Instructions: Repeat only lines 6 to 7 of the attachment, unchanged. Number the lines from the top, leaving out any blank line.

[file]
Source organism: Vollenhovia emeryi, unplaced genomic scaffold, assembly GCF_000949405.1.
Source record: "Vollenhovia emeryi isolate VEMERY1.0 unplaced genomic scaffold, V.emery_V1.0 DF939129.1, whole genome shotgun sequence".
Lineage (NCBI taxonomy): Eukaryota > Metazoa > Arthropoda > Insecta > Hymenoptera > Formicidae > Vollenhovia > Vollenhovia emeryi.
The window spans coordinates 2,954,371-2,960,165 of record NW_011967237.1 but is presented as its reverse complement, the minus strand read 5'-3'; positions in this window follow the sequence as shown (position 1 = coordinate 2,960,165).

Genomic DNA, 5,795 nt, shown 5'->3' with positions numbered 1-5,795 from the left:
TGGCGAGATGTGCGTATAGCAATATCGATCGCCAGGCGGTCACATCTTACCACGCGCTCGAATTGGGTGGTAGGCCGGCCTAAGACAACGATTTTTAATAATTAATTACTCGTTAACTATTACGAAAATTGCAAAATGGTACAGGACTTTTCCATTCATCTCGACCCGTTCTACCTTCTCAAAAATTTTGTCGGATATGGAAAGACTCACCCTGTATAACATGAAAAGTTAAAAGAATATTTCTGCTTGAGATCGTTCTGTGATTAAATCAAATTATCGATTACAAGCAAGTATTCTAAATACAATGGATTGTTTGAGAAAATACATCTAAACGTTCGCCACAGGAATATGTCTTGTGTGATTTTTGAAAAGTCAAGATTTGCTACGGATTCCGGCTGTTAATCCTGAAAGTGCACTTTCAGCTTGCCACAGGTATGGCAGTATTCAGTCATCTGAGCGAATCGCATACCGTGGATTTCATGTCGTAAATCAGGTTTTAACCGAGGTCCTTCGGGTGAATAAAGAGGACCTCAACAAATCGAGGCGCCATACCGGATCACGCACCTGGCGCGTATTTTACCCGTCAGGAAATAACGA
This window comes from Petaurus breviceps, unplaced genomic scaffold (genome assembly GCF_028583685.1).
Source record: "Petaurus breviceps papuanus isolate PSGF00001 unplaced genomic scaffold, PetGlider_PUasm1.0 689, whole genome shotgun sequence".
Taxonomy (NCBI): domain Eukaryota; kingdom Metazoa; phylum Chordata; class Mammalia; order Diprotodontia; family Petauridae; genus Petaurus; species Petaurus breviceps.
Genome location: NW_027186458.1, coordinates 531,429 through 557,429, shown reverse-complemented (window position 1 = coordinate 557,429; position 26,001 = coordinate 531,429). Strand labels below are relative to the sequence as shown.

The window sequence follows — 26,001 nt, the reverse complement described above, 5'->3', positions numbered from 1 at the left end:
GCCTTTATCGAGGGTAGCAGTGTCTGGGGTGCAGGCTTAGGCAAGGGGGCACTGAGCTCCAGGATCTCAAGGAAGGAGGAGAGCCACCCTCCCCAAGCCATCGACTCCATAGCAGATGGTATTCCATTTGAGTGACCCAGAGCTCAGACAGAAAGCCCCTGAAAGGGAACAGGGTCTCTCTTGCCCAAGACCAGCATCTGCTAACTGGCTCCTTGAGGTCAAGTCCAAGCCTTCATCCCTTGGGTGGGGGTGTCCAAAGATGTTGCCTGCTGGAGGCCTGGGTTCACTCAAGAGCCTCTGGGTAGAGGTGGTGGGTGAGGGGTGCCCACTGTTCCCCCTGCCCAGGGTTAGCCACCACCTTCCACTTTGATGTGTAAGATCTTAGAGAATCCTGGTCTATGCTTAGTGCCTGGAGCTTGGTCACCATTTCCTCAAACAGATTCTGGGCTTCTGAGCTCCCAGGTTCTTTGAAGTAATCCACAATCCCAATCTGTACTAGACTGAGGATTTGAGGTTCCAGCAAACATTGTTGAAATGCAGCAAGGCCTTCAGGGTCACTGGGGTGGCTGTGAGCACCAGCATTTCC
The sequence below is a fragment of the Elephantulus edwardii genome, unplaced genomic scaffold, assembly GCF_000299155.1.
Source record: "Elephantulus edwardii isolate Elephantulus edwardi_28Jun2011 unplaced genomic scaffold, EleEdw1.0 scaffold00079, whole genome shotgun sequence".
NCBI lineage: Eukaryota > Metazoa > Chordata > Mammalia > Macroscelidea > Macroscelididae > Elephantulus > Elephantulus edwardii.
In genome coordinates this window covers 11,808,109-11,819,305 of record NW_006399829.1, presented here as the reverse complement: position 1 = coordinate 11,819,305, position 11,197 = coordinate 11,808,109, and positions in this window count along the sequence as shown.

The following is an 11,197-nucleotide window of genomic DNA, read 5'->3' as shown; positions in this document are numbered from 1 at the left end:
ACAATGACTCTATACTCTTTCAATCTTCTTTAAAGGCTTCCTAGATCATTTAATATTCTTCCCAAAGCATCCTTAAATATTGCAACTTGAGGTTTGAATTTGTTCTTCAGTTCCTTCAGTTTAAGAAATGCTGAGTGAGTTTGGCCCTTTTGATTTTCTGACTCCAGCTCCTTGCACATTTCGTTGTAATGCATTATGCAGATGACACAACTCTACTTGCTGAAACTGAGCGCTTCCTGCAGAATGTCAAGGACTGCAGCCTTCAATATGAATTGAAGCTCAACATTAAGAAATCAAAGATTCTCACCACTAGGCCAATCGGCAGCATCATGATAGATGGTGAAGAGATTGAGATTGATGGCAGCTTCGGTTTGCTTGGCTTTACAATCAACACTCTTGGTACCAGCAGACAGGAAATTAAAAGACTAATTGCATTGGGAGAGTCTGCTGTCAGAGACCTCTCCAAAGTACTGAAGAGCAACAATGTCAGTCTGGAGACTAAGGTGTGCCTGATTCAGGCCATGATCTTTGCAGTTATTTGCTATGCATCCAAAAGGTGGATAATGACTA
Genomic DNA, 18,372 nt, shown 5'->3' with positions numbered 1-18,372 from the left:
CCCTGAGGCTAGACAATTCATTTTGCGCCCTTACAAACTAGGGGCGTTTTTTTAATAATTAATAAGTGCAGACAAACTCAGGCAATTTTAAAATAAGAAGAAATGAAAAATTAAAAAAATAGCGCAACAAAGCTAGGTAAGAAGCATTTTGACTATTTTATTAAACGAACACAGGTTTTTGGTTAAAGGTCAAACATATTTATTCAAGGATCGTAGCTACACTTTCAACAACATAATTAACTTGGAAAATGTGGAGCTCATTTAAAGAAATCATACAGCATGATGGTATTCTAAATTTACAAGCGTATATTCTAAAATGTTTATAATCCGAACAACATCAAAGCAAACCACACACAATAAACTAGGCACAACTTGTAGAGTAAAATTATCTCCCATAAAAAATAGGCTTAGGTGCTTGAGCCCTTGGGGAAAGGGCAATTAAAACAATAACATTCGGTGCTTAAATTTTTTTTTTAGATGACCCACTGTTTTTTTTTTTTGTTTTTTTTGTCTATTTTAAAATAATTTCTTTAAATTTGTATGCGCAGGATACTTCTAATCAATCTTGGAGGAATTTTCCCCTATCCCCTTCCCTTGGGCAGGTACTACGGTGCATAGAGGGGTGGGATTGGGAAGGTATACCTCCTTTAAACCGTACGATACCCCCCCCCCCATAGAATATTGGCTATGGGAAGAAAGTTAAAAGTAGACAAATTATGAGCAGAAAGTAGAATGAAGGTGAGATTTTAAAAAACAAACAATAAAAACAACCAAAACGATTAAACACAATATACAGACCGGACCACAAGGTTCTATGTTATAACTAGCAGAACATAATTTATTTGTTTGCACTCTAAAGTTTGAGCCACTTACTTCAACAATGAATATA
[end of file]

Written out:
TGGCGAGATGTGCGTATAGCAATATCGATCGCCAGGCGGTCACATCTTACCACGCGCTCGAATTGGGTGGTAGGCCGGCCTAAGACAACGATTTTTAATAATTAATTACTCGTTAACTATTACGAAAATTGCAAAATGGTACAGGACTTTTCCATTCATCTCGACCCGTTCTACCTTCTCAAAAATTTTGTCGGATATGGAAAGACTCACCCTGTATAACATGAAAAGTTAAAAGAATATTTCTGCTTGAGATCGTTCTGTGATTAAATCAAATTATCGATTACAAGCAAGTATTCTAAATACAATGGATTGTTTGAGAAAATACATCTAAACGTTCGCCACAGGAATATGTCTTGTGTGATTTTTGAAAAGTCAAGATTTGCTACGGATTCCGGCTGTTAATCCTGAAAGTGCACTTTCAGCTTGCCACAGGTATGGCAGTATTCAGTCATCTGAGCGAATCGCATACCGTGGATTTCATGTCGTAAATCAGGTTTTAACCGAGGTCCTTCGGGTGAATAAAGAGGACCTCAACAAATCGAGGCGCCATACCGGATCACGCACCTGGCGCGTATTTTACCCGTCAGGAAATAACGA
This window comes from Petaurus breviceps, unplaced genomic scaffold (genome assembly GCF_028583685.1).